It seems to me like 2011 was the Year of the Pork. Not Year of the Pig like in the Chinese zodiac but the year of exalting the tasty meat from Homer Simpson’s “wonderful, magical animal!” Not only are great restaurants paying homage to our porcine friend by hosting “whole hog” dinners but entire restaurants are dedicated to serving piggy-centric menus. Inspiring this movement is the travelling event known as Cochon 555. A gastronomic celebration of pig, chef and wine, the Cochon 555 is a 10-city tour that showcases 5 breeds of hog, 5 chefs from that city, and 5 wineries. Peay Vineyards was one of the featured wineries of Cochon 555 this year so Andy travelled from coast to coast showing our line-up of West Sonoma Coast, estate-grown wines to happy pork enthusiasts across the country. As a result, he got to try a whole lot of pork creations cooked up by the nation’s top chefs. I serve this braised pork belly dish at my annual Chinese New Year feast and Andy quite likes it, high praise from someone who is a truly a pork connoisseur! We would also like to note that the Cochon 555 event at each city is a cook-off competition between chefs that results at a final show-down in Aspen between the nation’s winners. We want to congratulate the winner of the final 2011 Grand Cochon, from our very own Sonoma County: Duskie Estes and John Stewart of Zazu and Bovolo Restaurants crowned Queen and King of Porc. Vive le Porc!

Braised Five Flower Pork Belly

The Chinese often have ways of poetically naming things that sound mystical and alluring. Pork belly, the part of the pig when cured makes what we revere as bacon, has, as we know, many layers of fat in between scant layers of meat. “Five Flower” refers to the visual structure of these alternating layers. Braised slowly this cut of meat renders much of the fat and the connective tissue which makes the resulting sauce rich and luxurious in texture. If you make the dish a day in advance and refrigerate, you can easily spoon off all the fat that rises and solidifies at the top of the pot eliminating most of the fat of those “five flowers” if you wish.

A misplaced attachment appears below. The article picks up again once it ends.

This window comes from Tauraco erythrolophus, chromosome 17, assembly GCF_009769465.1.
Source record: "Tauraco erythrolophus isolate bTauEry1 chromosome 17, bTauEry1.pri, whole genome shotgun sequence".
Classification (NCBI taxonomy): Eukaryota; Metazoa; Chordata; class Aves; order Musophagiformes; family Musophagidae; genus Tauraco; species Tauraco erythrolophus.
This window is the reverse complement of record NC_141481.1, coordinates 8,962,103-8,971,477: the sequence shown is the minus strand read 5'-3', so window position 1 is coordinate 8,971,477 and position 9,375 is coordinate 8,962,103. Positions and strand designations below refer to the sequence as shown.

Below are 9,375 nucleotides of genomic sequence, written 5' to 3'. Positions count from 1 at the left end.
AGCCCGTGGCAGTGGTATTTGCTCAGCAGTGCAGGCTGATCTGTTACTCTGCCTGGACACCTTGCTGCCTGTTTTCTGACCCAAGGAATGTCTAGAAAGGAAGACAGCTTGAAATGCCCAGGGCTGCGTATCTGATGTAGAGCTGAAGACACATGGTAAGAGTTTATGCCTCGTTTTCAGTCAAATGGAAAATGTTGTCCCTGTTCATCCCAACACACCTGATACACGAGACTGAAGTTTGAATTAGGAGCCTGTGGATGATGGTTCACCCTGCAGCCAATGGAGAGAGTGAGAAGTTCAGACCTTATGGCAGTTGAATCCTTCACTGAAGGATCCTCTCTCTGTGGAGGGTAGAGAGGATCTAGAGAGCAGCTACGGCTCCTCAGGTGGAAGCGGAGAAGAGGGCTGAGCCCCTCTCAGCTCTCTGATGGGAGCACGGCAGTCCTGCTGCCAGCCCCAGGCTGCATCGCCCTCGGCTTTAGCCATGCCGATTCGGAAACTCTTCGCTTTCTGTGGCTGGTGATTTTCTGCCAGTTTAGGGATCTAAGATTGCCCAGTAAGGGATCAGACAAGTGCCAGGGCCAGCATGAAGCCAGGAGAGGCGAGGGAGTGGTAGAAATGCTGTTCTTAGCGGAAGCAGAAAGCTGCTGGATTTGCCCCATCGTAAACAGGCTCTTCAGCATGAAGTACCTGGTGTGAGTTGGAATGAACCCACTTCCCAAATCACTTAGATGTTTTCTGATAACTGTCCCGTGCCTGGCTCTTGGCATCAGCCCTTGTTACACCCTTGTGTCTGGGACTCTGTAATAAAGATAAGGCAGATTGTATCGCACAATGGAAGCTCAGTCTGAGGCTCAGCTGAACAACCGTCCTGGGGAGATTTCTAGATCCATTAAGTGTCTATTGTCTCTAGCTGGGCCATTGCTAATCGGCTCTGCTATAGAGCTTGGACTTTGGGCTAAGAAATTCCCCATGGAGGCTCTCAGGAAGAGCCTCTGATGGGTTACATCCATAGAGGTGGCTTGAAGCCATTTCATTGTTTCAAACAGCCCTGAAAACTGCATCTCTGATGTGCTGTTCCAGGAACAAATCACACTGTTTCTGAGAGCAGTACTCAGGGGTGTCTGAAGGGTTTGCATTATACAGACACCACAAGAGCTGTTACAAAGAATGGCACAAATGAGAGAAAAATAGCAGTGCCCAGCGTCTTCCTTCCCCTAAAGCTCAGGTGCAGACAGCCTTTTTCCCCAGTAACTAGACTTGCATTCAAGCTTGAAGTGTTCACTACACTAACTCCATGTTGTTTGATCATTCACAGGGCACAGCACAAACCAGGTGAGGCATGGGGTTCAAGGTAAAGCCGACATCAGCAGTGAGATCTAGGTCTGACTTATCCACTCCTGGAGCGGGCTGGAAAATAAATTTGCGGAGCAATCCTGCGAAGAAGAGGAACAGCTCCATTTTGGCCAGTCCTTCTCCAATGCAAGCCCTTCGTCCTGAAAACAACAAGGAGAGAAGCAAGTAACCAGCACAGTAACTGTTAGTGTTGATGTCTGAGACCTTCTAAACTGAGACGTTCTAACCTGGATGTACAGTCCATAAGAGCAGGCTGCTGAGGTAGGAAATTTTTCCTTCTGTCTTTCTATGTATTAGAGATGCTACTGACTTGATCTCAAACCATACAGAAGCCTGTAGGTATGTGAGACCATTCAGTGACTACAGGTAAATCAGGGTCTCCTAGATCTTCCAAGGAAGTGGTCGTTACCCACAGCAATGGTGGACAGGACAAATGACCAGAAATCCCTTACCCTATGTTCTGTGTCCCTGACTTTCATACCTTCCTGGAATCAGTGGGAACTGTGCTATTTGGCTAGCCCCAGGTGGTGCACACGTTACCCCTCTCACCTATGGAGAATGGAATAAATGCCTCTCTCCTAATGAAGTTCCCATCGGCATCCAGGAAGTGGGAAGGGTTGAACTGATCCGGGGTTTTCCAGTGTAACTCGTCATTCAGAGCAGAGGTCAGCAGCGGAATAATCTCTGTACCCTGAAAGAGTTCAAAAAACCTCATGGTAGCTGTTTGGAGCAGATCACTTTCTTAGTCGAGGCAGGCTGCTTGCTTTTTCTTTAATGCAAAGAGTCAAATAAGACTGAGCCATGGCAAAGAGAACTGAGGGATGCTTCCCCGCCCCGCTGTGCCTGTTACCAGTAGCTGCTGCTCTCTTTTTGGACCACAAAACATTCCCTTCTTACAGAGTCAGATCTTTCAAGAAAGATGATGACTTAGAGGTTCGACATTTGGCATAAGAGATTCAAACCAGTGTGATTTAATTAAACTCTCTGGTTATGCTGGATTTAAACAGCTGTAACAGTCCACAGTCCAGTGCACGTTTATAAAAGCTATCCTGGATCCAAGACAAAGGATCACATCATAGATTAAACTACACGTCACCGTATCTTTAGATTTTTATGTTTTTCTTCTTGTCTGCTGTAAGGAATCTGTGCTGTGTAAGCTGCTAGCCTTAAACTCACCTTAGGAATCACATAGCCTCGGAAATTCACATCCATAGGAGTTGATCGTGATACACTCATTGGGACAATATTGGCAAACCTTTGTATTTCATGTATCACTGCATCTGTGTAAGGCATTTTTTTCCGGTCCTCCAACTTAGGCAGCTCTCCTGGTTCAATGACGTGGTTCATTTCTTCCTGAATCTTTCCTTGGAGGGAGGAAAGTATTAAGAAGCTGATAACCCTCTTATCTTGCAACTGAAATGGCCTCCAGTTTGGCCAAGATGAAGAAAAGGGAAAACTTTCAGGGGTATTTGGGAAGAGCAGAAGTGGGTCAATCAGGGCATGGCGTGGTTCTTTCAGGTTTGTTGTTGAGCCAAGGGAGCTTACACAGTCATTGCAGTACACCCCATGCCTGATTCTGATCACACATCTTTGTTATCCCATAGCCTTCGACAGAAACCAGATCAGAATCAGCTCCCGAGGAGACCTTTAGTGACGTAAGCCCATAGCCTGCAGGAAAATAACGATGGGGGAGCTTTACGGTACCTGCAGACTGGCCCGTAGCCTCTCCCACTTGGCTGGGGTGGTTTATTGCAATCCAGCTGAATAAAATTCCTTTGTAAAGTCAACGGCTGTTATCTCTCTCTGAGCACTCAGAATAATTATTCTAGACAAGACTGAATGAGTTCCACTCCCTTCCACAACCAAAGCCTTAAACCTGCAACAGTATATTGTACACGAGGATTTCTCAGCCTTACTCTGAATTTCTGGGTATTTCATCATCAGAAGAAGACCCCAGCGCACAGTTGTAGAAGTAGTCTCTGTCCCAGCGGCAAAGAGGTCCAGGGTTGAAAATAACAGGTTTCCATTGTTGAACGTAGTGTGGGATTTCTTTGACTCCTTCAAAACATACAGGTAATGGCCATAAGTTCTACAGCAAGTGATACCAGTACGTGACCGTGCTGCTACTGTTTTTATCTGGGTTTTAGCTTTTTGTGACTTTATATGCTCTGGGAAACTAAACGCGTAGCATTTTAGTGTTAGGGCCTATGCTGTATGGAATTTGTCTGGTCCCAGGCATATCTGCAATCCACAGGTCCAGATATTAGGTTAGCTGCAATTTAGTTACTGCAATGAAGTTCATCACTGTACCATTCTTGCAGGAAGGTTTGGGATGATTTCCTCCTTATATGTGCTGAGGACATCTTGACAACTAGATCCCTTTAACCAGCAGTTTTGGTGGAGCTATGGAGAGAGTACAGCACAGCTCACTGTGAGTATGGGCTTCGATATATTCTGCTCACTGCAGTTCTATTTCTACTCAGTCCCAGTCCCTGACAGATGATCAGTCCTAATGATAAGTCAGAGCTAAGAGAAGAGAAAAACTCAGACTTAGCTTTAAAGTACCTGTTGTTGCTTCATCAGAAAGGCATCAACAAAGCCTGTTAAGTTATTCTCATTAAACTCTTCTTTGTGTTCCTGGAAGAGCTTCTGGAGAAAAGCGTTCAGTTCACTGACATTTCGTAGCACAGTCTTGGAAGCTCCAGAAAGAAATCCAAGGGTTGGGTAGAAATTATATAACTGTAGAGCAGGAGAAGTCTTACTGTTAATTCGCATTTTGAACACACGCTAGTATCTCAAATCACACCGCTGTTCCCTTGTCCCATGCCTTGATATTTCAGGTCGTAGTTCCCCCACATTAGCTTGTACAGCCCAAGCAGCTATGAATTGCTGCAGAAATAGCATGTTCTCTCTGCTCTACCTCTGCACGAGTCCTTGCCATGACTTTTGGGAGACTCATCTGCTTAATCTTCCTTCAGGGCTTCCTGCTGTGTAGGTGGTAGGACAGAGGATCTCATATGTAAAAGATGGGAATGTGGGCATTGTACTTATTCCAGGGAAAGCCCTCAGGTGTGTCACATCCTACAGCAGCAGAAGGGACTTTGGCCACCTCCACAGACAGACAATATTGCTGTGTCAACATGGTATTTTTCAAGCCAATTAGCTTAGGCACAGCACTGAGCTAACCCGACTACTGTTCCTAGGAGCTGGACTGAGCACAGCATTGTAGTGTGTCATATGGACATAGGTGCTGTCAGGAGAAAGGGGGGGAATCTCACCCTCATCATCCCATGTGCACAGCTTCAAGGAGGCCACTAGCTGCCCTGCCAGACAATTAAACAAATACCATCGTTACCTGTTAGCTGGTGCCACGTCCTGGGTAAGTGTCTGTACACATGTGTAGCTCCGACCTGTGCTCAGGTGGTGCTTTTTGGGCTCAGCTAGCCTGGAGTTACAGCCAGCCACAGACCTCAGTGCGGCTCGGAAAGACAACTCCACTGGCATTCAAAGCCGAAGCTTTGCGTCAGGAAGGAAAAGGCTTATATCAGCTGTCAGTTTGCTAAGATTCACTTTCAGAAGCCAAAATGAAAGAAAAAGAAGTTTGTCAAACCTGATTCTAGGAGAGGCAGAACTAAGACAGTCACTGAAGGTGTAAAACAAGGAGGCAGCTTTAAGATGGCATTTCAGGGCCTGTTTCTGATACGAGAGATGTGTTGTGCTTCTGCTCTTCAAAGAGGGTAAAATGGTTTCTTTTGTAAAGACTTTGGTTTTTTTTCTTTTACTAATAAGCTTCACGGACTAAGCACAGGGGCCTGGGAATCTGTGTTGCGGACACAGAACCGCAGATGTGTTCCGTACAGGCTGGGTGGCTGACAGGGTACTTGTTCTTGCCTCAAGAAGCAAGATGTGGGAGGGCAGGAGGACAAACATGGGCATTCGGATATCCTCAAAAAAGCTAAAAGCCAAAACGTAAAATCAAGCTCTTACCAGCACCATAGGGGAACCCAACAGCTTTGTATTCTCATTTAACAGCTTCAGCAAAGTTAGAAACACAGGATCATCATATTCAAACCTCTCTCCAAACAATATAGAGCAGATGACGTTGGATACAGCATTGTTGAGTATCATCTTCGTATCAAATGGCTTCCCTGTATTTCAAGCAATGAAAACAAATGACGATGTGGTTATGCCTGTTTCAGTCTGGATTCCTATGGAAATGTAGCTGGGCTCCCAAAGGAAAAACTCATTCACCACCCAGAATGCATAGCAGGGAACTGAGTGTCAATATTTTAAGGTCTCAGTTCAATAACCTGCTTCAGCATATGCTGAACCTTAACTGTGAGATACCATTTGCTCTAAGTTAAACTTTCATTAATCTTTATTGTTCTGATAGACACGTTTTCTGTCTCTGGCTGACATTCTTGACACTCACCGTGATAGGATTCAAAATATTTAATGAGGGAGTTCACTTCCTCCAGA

2 lbs. pork belly
1 Tbs salt
¼ cup Xiao-shing wine or sherry
1 garlic clove, peeled and crushed
1 inch knob of ginger peeled and sliced into 3-4 pieces
1 leek stalk, root and green part removed. Halve lengthwise, cut into 1 inch sections
3-4 scallions root and tips removed and cut into 3 inch lengths
2 ½ cups chicken stock preferably homemade or low sodium, heated to boiling
2 Tbs canola or peanut oil
½ cup soy sauce
1 Tbs rock sugar or regular white sugar
2 pieces of star anise
2 one inch pieces of cassia bark or cinnamon


1. Cut pork belly into 1 to 1 ½ inch cubes. Sprinkle with the salt and add just enough cool water to cover the meat in a bowl. Let stand 15 minutes then drain. Add Xiao-shing wine or sherry to the meat and let stand 15 minutes. Drain off and reserve the wine.

2. Heat the oil in a wok or frying pan over high heat until almost smoking. Add the garlic, ginger, leek, and scallions and toss for a few seconds until fragrant. Add the pork cubes and fry tossing the pieces until just browned.

3. Transfer to a heavy pot and add the soy sauce and stock just enough to barely cover the meat (add some water if necessary). Add the sugar, star anise and cassia bark or cinnamon and bring to a simmer. Reduce heat and simmer with the pot partly covered with a lid on low heat for at 2 ½ hours or until tender skimming the fat every 20-30 minutes that pools to the surface. You can put the sauce through a fat separator to pour off the gravy or make the pork a day ahead (the flavors will be even better if it sits for a day), refrigerate the pot and scrape off the fat that solidifies at the top.

4. Serve with lots of steamed white rice and a side of sautéed spinach. And, of course, some Peay Vineyards Pinot noir!

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